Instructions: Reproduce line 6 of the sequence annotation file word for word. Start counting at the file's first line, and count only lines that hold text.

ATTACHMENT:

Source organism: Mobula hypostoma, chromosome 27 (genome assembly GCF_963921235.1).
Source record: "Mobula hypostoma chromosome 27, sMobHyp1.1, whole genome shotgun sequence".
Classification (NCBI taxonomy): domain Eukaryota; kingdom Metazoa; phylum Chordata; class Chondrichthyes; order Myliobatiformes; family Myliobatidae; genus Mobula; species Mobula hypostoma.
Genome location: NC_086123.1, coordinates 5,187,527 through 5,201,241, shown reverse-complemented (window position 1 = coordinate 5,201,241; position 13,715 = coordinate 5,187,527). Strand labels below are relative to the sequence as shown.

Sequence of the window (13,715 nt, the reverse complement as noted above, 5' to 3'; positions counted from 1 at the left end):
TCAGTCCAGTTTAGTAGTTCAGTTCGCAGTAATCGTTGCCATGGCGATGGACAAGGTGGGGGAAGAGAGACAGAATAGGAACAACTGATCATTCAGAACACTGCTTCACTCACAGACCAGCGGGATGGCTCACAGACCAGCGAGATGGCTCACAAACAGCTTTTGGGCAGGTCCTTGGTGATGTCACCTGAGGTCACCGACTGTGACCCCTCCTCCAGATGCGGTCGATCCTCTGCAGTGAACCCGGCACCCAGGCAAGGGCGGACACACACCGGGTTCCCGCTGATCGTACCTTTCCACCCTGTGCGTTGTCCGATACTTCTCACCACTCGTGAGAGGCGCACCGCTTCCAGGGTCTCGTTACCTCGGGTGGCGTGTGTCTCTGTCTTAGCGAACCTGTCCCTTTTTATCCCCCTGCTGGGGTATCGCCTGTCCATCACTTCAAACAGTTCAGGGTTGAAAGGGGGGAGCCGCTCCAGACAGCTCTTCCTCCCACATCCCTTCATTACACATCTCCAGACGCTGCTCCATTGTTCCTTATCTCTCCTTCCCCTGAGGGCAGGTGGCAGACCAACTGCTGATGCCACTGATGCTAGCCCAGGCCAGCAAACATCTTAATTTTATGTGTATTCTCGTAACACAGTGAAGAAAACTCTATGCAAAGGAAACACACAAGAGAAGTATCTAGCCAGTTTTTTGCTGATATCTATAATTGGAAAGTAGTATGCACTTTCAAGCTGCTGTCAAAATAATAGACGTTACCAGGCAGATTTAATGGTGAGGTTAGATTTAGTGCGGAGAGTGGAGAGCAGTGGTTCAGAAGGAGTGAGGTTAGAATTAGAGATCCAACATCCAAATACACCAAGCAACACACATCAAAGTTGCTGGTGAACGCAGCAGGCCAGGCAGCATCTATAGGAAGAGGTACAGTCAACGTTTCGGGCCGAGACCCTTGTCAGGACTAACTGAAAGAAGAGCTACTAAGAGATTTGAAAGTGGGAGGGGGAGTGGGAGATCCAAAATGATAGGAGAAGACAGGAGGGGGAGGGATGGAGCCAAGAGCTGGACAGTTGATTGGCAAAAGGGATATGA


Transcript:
TCAGTCCAGTTTAGTAGTTCAGTTCGCAGTAATCGTTGCCATGGCGATGGACAAGGTGGGGGAAGAGAGACAGAATAGGAACAACTGATCATTCAGAACACTGCTTCACTCACAGACCAGCGGGATGGCTCACAGACCAGCGAGATGGCTCACAAACAGCTTTTGGGCAGGTCCTTGGTGATGTCACCTGAGGTCACCGACTGTGACCCCTCCTCCAGATGCGGTCGATCCTCTGCAGTGAACCCGGCACCCAGGCAAGGGCGGACACACACCGGGTTCCCGCTGATCGTACCTTTCCACCCTGTGCGTTGTCCGATACTTCTCACCACTCGTGAGAGGCGCACCGCTTCCAGGGTCTCGTTACCTCGGGTGGCGTGTGTCTCTGTCTTAGCGAACCTGTCCCTTTTTATCCCCCTGCTGGGGTATCGCCTGTCCATCACTTCAAACAGTTCAGGGTTGAAAGGGGGGAGCCGCTCCAGACAGCTCTTCCTCCCACATCCCTTCATTACACATCTCCAGACGCTGCTCCATTGTTCCTTATCTCTCCTTCCCCTGAGGGCAGGTGGCAGACCAACTGCTGATGCCACTGATGCTAGCCCAGGCCAGCAAACATCTTAATTTTATGTGTATTCTCGTAACACAGTGAAGAAAACTCTATGCAAAGGAAACACACAAGAGAAGTATCTAGCCAGTTTTTTGCTGATATCTATAATTGGAAAGTAGTATGCACTTTCAAGCTGCTGTCAAAATAATAGACGTTACCAGGCAGATTTAATGGTGAGGTTAGATTTAGTGCGGAGAGTGGAGAGCAGTGGTTCAGAAGGAGTGAGGTTAGAATTAGAGATCCAACATCCAAATACACCAAGCAACACACATCAAAGTTGCTGGTGAACGCAGCAGGCCAGGCAGCATCTATAGGAAGAGGTACAGTCAACGTTTCGGGCCGAGACCCTTGTCAGGACTAACTGAAAGAAGAGCTACTAAGAGATTTGAAAGTGGGAGGGGGAGTGGGAGATCCAAAATGATAGGAGAAGACAGGAGGGGGAGGGATGGAGCCAAGAGCTGGACAGTTGATTGGCAAAAGGGATATGA